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I Completed the Chinese and Portuguese Trees on Duolingo!

As described the blog post entitled “How I Spent My Time During the Coronovirus Pandemic,” one of the things I have been concentrating on during this most unusual year was foreign languages. Finally, after a summer of semi-hard-but-enjoyable study, the fruit of such focus came in the form of a measurable milestone: finishing the whole Duolingo Chinese skills tree on September 22nd!

The message Duolingo gave after I completed its Chinese tree.

Less than 12 hours later, I also finished the Portuguese tree:

The message Duolingo gave after I completed its Portuguese tree.

Completing both trees has felt like a great accomplishment, one that I will remember 2020 for. Pre-COVID, I never aspired to or even imagined ever being able to read and type Chinese—particularly because it is even harder than learning how to speak it.

For Portuguese, I knew it wouldn’t be nearly so difficult because I already speak French and Spanish which have a lot in common. But Portuguese was always something I figured I’d learn “some day” many years from now.

I basically started both trees at the beginning of May. As a result of doing lessons every single day since, I was able to complete them after what seemed like a quick five months.

Completing a “tree” means completing all of the skills “branches” for that language. For Mandarin Chinese, Duolingo has 88 branches, with each skill having two to four lessons. For Portuguese, Duolingo has 91 branches, with each one typically containing four to ten lessons. Each lesson generally has 15 to 20 exercises.

The Chinese skills tree in Duolingo.

Doing the math reveals how many skills, lessons, and exercises there are: a lot! But since Duolingo “gamifies” language learning to a great extent, language acquisition is not much more tedious than, say, playing a video game.

Those lessons, aside from eventually providing the satisfaction of completing a Duolingo tree and being awarded the virtual Duolingo trophies depicted above, have already paid off in more practical ways. For example, during the last month I’ve been able to converse with my mom and friends by typing in Chinese only.

With Portuguese, I haven’t put it into verbal practice yet, but I have a whole lot more confidence I could at least, say, do basic communication with locals in Portugal when I next return to that country for, say, a Camino de Santiago. I’d estimate that completing the Portuguese tree one time is equivalent to completing a couple years of Portuguese in an American high school. (The Chinese tree is probably equivalent to three years.)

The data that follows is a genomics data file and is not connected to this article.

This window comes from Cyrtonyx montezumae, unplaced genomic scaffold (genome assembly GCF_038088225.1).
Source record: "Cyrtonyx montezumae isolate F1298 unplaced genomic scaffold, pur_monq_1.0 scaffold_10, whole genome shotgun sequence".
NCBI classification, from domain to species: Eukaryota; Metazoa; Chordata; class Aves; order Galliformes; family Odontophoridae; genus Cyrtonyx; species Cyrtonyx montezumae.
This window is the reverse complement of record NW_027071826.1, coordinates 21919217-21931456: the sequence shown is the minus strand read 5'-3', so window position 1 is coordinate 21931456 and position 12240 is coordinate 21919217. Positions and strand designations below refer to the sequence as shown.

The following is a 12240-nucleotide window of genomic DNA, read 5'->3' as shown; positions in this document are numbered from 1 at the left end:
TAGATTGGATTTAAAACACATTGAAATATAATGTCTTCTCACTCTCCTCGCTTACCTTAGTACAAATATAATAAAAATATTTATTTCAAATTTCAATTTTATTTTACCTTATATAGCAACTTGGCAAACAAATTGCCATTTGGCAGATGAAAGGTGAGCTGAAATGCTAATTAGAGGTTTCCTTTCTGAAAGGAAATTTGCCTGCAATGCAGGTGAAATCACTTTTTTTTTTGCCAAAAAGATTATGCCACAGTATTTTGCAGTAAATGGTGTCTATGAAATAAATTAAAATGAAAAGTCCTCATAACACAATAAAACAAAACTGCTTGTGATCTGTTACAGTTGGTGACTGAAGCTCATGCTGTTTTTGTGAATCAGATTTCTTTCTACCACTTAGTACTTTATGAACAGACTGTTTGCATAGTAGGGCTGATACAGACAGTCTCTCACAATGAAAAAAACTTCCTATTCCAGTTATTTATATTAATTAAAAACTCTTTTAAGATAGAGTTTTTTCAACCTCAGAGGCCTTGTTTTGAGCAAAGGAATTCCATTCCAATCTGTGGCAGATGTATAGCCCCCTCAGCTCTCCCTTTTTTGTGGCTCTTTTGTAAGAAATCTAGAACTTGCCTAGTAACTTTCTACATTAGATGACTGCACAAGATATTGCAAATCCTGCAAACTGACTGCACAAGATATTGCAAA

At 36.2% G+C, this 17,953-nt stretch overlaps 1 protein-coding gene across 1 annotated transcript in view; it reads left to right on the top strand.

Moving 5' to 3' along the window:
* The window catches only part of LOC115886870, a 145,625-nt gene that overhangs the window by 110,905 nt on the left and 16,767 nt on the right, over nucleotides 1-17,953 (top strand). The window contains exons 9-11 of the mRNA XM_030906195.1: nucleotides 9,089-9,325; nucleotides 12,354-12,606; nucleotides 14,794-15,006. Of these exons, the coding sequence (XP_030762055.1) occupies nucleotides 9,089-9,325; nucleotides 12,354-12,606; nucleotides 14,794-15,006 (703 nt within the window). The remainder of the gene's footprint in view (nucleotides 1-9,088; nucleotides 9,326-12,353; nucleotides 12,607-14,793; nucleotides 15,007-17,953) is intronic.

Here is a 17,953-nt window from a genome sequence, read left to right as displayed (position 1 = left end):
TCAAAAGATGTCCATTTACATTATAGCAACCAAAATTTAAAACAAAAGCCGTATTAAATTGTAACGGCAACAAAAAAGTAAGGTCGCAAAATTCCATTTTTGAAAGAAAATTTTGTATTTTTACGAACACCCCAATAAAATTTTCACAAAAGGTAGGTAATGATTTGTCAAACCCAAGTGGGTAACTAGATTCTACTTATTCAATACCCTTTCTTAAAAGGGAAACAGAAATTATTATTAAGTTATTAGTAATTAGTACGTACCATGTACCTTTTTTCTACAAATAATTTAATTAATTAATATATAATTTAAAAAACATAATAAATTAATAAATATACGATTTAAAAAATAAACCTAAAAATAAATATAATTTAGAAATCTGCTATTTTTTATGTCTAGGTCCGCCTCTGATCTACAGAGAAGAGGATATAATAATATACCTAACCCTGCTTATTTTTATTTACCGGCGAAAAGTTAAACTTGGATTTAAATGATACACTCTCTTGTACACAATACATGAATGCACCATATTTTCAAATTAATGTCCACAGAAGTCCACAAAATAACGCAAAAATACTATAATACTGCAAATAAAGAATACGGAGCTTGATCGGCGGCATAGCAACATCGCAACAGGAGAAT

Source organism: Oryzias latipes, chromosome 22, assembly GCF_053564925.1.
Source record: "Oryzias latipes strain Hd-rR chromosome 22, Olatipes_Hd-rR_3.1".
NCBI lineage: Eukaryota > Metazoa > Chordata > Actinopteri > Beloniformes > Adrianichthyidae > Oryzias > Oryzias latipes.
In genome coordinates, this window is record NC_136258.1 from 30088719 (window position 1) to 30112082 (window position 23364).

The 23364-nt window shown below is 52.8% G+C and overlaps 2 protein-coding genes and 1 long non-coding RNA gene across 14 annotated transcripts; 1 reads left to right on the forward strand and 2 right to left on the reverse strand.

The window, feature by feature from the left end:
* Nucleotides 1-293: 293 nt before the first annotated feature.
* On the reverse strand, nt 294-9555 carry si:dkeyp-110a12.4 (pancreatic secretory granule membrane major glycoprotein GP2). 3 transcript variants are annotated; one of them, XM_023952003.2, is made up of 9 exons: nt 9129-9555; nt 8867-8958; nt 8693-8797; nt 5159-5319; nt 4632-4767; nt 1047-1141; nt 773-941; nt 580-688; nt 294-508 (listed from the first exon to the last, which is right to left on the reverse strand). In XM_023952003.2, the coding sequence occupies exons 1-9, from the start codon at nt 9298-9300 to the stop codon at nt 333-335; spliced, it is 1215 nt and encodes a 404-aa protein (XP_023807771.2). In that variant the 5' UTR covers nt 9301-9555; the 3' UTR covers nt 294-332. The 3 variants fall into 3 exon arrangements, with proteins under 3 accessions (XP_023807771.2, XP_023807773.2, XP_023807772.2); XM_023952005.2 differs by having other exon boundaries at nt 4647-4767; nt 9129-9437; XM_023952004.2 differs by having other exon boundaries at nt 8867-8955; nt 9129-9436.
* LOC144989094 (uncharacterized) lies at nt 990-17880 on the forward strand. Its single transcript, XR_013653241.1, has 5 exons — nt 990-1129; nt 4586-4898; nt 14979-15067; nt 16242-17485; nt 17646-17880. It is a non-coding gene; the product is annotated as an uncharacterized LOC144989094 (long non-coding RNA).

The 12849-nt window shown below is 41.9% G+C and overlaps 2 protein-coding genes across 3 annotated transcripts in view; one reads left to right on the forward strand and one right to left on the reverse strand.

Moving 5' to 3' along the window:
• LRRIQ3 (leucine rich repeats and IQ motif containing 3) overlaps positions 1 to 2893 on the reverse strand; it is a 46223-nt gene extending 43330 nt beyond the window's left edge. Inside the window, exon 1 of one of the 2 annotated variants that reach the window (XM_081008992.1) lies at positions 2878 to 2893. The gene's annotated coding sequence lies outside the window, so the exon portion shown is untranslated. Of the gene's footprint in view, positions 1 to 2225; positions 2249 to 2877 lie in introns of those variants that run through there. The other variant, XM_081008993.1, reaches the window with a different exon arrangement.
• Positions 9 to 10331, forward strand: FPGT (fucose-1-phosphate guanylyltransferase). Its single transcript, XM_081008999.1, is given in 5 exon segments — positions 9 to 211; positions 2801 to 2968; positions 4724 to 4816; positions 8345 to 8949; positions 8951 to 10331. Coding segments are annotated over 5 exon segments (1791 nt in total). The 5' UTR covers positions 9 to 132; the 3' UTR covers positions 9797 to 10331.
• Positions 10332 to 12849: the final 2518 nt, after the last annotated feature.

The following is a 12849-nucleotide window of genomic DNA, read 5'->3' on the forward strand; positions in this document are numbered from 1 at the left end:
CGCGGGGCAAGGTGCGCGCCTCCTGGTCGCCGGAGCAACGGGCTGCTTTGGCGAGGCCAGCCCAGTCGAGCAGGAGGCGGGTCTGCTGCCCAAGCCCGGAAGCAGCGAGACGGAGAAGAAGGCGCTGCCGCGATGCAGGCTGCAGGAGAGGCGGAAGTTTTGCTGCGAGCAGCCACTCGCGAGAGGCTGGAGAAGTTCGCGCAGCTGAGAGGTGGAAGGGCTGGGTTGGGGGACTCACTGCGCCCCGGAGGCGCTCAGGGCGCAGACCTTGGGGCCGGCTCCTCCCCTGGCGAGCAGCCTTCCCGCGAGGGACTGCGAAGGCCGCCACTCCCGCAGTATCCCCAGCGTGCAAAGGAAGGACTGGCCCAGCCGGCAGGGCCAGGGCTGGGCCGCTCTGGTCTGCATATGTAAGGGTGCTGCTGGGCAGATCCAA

By coincidence, a few days after completing the Chinese and Portuguese trees for the first time, Duolingo had its second event called Duocon. If you’d guess from its name that it is kind of like Comicon, you’d be right, except that it is for language enthusiasts. And of course this year it was virtual, which enabled me to attend.

Duocon had many speakers. The most memorable one for me being David Peterson, who talked about how in his spare time he invented new languages that only he could speak. He even gave amazingly nerdy explanations of the reasons for why he made his new languages the way they were, in addition why he was compelled to invent them in the first place. For example, he wanted to learn Hawaiian, but he was not able to find adequate books on learning them, so instead he started to make up how Hawaiian would be like if he were the creator of it. (Before you feel sorry for Patterson, he was eventually hired as the creator of languages for famous TV shows like Game of Thrones.)

Anyhow, another thing that was revealed at Duocon was how I was far from alone in using the COVID quarantines for doing something semi-productive like learning a new language. For Luis von Ahn, it was very interesting to look at the company’s usage dashboard everyday because every time a country went into lockdown, the number of users and time spent on Duolingo would skyrocket in that region.

To me, the more the people of the world can communicate with each other, the better. So it delights me that there are so many other language and Duolingo enthusiasts around the globe as well.

With the COVID crisis not over yet, I’m thinking about learning another language: Italian. I’ll probably start after exceeding 10,000 XP for Portuguese and Mandarin Chinese on Duolingo, and finishing the Spanish and French trees again—something I had done long ago but Duolingo added new branches to right after Duocon. (Update October 2, 2020: I’ve completed those now in something of a Duolingo binge-fest.) It sure would be nice to be able to return to the country of pasta, Vespas and fast cars and not be so disoriented as uncomfortable 21 years ago. Being able to communicate with the locals would help immensely.

The Duolingo trophy you are given when you finish a language skills tree.
The Duolingo trophy you are given when you finish a language skills tree.